There are recognizable symptoms of a codependent person. These include:
- Believing they can care for themselves without any help
- Low self-esteem
- Seeking recognition and praise from others
- Difficulty setting or maintaining healthy boundaries
- Feeling a need to be a caretaker for others
- Remaining extremely loyal, even in harmful situations
- Obsession with relationships, even if an emotional connection is lacking
- A need to please others and ensure others have a positive opinion of themselves
- Poor communication
- Difficulty handling change
- Often doing more than their share of work/responsibilities
Because of the low self-esteem that codependent individuals have, they may look for some kind of activity to keep themselves engaged and make themselves feel better. When a codependent person takes on the role of caretaker for someone going through addiction, the intentions are good. But eventually, the desire to take care of this person becomes a compulsion.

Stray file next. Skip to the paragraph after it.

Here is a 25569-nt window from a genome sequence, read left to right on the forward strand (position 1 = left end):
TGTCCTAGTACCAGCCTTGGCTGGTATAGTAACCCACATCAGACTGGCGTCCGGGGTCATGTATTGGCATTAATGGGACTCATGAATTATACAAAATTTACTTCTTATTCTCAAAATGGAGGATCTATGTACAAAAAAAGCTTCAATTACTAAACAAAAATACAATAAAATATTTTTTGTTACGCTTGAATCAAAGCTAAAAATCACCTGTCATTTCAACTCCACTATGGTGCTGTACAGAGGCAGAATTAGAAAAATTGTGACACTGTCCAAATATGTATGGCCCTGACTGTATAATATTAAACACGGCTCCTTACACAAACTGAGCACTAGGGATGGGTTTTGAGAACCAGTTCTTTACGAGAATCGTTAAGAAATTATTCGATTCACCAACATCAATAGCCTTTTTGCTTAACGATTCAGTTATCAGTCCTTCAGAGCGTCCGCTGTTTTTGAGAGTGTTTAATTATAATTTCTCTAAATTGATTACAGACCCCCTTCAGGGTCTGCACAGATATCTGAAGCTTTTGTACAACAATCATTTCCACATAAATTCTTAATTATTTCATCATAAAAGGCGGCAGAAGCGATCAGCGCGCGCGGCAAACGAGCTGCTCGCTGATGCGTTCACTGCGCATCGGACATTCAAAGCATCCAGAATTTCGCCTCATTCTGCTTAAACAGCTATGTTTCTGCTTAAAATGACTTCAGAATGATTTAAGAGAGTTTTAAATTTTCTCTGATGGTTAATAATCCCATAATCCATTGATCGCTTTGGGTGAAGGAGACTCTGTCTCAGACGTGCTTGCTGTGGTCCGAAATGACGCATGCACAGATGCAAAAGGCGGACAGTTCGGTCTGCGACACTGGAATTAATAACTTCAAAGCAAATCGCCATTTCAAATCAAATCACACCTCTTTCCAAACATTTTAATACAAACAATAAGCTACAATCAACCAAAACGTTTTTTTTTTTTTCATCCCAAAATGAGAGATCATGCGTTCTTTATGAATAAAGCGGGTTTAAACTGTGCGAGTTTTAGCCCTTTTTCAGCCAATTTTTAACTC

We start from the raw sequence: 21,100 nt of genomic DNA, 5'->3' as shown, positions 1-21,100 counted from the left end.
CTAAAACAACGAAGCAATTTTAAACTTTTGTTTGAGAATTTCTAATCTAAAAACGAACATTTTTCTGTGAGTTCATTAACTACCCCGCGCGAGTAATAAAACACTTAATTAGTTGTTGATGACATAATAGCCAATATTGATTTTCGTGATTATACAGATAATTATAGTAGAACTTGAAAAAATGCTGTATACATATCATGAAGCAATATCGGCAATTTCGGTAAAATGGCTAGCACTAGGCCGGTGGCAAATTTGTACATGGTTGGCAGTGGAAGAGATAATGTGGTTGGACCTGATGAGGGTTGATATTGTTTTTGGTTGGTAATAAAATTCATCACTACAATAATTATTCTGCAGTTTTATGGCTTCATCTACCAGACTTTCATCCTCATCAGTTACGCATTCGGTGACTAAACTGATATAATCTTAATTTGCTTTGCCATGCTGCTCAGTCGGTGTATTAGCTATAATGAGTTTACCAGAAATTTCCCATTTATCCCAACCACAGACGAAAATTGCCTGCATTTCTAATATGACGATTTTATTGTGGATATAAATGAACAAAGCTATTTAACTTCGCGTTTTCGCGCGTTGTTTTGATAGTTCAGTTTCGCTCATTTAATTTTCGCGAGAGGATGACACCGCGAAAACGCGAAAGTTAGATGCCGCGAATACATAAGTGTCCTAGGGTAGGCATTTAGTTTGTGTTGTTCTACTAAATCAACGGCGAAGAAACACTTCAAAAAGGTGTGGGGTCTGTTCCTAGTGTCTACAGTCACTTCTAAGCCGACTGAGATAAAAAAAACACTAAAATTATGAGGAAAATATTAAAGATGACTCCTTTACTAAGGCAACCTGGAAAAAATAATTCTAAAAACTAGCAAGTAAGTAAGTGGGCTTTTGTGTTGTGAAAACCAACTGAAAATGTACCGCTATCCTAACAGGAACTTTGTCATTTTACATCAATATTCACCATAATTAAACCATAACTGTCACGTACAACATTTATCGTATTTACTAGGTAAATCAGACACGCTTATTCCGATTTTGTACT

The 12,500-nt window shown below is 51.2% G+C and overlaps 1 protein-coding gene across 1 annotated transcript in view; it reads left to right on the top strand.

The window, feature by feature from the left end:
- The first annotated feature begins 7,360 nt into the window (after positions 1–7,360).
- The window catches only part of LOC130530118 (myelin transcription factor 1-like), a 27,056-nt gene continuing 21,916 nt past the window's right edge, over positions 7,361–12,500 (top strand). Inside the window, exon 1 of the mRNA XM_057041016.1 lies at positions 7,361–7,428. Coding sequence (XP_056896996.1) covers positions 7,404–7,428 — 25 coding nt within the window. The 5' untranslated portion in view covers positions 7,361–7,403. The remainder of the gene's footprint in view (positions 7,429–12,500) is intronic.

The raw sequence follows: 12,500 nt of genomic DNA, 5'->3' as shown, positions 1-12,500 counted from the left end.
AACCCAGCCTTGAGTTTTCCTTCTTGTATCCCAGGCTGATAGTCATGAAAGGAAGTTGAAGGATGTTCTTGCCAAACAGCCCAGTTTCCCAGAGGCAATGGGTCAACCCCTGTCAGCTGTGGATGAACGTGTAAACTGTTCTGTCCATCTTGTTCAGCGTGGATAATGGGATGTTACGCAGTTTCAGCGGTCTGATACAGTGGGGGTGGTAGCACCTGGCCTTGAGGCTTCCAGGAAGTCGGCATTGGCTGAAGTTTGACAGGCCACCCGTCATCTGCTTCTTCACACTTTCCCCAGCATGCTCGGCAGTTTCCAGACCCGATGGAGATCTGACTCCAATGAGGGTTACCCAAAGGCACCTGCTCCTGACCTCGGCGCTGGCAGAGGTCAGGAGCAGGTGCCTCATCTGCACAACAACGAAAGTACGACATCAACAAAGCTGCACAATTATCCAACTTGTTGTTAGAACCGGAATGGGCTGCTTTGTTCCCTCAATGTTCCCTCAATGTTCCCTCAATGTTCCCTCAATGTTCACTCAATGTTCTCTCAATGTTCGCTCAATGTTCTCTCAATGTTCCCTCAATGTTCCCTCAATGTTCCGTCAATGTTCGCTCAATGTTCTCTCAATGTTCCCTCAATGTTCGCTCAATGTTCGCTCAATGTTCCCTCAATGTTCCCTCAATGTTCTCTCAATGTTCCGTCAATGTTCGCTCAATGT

Codependent individuals take on this role as a protector and martyr for the other individual. They may cover for or give excuses on the behalf of the people they are taking care of. For example, a husband might make excuses for his alcohol-dependent wife.
These kinds of behaviors often “rescue” the individual with an addiction and allow them to continue on a self-destructive path. In addition, the repeated “rescue attempts” encourage the vulnerable individual to depend more and more on the codependent and the unhelpful style of caretaking.
As we can see, codependency adds another layer of difficulty to the challenges of dealing with addiction and addiction treatment. Codependency can affect both parties on either side of addiction treatment: the individual with a substance use disorder and the close relations of that individual.
In the next section, we will explore in greater depth the negative consequences of codependent relationships on the various groups involved.
Negative Consequences for the Codependent